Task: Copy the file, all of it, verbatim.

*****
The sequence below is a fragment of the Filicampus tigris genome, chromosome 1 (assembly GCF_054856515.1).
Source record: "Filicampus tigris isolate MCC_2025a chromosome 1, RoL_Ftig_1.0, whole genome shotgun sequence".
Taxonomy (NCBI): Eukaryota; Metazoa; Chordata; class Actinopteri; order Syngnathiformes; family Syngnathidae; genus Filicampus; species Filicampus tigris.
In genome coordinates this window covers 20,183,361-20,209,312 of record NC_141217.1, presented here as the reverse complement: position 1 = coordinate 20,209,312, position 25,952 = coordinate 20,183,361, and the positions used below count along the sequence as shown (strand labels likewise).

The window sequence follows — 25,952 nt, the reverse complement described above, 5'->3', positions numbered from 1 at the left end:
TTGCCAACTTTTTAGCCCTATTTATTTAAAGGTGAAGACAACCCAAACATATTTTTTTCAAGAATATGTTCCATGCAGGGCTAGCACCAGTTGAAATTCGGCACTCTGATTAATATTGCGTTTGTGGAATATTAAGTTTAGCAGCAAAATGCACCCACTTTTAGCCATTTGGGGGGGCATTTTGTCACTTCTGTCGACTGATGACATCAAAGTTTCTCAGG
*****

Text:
The sequence below is a fragment of the Filicampus tigris genome, chromosome 1 (assembly GCF_054856515.1).
Source record: "Filicampus tigris isolate MCC_2025a chromosome 1, RoL_Ftig_1.0, whole genome shotgun sequence".
Taxonomy (NCBI): Eukaryota; Metazoa; Chordata; class Actinopteri; order Syngnathiformes; family Syngnathidae; genus Filicampus; species Filicampus tigris.
In genome coordinates this window covers 20,183,361-20,209,312 of record NC_141217.1, presented here as the reverse complement: position 1 = coordinate 20,209,312, position 25,952 = coordinate 20,183,361, and the positions used below count along the sequence as shown (strand labels likewise).

The window sequence follows — 25,952 nt, the reverse complement described above, 5'->3', positions numbered from 1 at the left end:
TTGCCAACTTTTTAGCCCTATTTATTTAAAGGTGAAGACAACCCAAACATATTTTTTTCAAGAATATGTTCCATGCAGGGCTAGCACCAGTTGAAATTCGGCACTCTGATTAATATTGCGTTTGTGGAATATTAAGTTTAGCAGCAAAATGCACCCACTTTTAGCCATTTGGGGGGGCATTTTGTCACTTCTGTCGACTGATGACATCAAAGTTTCTCAGG